Various sectors in East Asian markets have been subjected to a new email phishing campaign that distributes a previously undocumented strain of Android malware called FluHorse that abuses the Flutter software development framework.
“The malware features several malicious Android applications that mimic legitimate applications, most of which have more than 1,000,000 installs,” Check Point said in a technical report. “These malicious apps steal the victims’ credentials and two-factor authentication (2FA) codes.”
The malicious apps have been found to imitate apps like ETC and VPBank Neo, which are used in Taiwan and Vietnam. Evidence gathered so far shows that the activity has been active since at least May 2022.
The phishing scheme in itself is fairly straightforward, wherein victims are lured with emails that contain links to a bogus website that hosts malicious APK files. Also added to the website are checks that aim to screen victims and deliver the app only if their browser User-Agent string matches that of Android.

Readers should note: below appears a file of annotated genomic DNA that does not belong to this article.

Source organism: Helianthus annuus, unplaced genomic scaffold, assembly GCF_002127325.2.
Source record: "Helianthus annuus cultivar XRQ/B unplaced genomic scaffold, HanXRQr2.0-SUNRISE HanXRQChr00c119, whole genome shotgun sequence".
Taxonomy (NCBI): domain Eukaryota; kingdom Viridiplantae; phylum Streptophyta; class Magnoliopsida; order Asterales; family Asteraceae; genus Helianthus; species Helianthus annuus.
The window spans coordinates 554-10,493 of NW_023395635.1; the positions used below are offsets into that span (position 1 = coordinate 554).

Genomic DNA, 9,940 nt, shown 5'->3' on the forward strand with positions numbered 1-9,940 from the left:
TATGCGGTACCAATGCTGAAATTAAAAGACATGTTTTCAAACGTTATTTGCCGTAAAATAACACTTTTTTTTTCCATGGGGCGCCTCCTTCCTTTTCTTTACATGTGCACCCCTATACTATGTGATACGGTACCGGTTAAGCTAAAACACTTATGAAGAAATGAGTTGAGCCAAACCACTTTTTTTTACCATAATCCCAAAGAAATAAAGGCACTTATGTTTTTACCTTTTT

Once installed, the malware requests for SMS permissions and prompts the user to input their credentials and credit card information, all of which is subsequently exfiltrated to a remote server in the background while the victim is asked to wait for several minutes.
The threat actors also abuse their access to SMS messages to intercept all incoming 2FA codes and redirect them to the command-and-control server.
The Israeli cybersecurity firm said it also identified a dating app that redirected Chinese-speaking users to rogue landing pages that are designed to capture credit card information.
Interestingly, the malicious functionality is implemented with Flutter, an open source UI software development kit that can be used to develop cross-platform apps from a single codebase.
While threat actors are known to use a variety of tricks like evasion techniques, obfuscation, and long delays before execution to resist analysis and get around virtual environments, the use of Flutter marks a new level of sophistication.
“The malware developers did not put much effort into the programming, instead relying on Flutter as a developing platform,” the researchers concluded.
“This approach allowed them to create dangerous and mostly undetected malicious applications. One of the benefits of using Flutter is that its hard-to-analyze nature renders many contemporary security solutions worthless.”